Defense spending would rise by $9.6 billion in the current fiscal year compared to fiscal 2010, with military construction and veterans affairs spending falling by $1.9 billion, under the allocation released this week by the House Budget Committee for each of the fiscal 2011 appropriations bills.
Spending in both defense-related bills would drop when compared to the president’s FY 2011 request — defense by $13.2 billion and milcon and veterans affairs by $1.3 billion. The House plan would provide a total of $517.7 billion for defense spending and $74.7 billion for milcon and veterans affairs in FY 2011. Of the allocations for the 12 appropriations panels, defense is the only one that would not fall, compared to 2010, with federal-wide discretionary spending dropping on a net basis by $32 billion.
The allocations will be used by House Republican appropriators to write a spending measure to fund the last seven months of the current fiscal year after the existing continuing resolution expires March 4. House Republicans will need to forge an agreement with Senate Democrats before a stopgap spending bill can move forward.
The House Appropriations Committee is expected to introduce a stopgap spending bill next week. The measure would go to the House floor the week of Feb. 14, following President Obama’s release of his FY 2012 budget request. One option under consideration is using a stand-alone defense spending bill as the vehicle for moving the continuing resolution that funds the federal government through the end of 2011, reported CQ Today.
2011 Spending Bill Urgent
Last week Defense Secretary Robert Gates strongly urged Congress to pass a separate 2011 defense spending bill, stating that if the department was forced to continue operating under a continuing resolution for the remainder of the year he would be forced to find $23 billion in spending cuts.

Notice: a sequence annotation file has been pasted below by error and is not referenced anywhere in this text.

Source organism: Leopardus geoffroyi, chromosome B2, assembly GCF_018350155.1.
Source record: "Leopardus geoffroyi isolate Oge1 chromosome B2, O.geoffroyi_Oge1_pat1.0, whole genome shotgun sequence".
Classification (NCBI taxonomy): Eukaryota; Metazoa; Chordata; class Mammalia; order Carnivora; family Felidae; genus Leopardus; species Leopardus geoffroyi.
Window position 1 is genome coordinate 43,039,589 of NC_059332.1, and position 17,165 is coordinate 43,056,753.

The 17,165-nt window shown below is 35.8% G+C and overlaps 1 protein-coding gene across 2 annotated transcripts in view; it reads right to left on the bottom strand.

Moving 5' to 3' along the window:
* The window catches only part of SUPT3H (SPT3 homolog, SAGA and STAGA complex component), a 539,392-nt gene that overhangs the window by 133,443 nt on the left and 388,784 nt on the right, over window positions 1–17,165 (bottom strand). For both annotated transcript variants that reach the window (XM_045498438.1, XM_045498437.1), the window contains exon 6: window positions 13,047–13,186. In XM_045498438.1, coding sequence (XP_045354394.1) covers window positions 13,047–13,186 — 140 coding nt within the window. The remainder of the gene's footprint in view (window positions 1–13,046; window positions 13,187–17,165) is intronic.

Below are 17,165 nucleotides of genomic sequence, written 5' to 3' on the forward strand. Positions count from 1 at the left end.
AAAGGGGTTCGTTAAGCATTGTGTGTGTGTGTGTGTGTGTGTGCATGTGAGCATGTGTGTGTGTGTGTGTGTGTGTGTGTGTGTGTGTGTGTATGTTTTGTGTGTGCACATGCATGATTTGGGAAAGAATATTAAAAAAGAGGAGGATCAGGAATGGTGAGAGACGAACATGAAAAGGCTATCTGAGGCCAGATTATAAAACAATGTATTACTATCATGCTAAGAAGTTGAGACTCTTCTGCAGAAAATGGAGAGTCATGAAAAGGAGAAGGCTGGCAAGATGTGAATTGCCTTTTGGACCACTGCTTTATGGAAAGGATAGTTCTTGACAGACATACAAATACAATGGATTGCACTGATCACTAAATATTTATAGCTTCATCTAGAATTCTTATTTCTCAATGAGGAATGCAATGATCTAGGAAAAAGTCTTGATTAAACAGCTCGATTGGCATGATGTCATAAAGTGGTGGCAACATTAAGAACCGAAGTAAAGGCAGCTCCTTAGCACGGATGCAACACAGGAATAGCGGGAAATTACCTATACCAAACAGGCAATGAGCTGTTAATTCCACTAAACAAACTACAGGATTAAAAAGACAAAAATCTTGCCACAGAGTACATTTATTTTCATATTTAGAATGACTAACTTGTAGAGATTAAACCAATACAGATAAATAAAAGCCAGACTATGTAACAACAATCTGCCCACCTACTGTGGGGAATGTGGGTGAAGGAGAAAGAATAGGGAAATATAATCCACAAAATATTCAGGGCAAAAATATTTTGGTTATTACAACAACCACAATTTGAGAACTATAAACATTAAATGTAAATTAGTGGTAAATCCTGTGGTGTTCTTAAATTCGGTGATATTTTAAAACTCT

“This Congress would be responsible for that,” he told reporters Jan. 26 while en route to Ottawa. The reductions likely would come at the expense of training and readiness, and operations and maintenance, including facilities maintenance.
“And, frankly, that’s how you hollow out a military, even in wartime,” Gates said.
In addition to protecting deployed forces from any potential spending cuts, the secretary said he would try to shield funding for family programs.
Gates also defended his proposal to pare $78 billion from the administration’s five-year spending projection for the Pentagon, a plan that reduces the rate of growth in the DOD budget, while still allowing the department’s annual spending to increase each year. Of the savings, $54 billion would not affect the services and primarily would be aimed at defense agencies. About $14 billion is the result of changes in various assumptions. Inflation, for example, will be lower than anticipated and pay raises would be smaller than projected, he said.
Only the remaining $10 billion would affect the services, with $4 billion stemming from changes in the Joint Strike Fighter program and $6 billion resulting from reductions in the size of the active Army and Marine Corps in fiscal years 2015 and 2016.
“My view is … that’s far enough out in the future that if our assumptions about what the world is like prove to be not correct, there’s plenty of time to adjust and change those figures,” Gates said.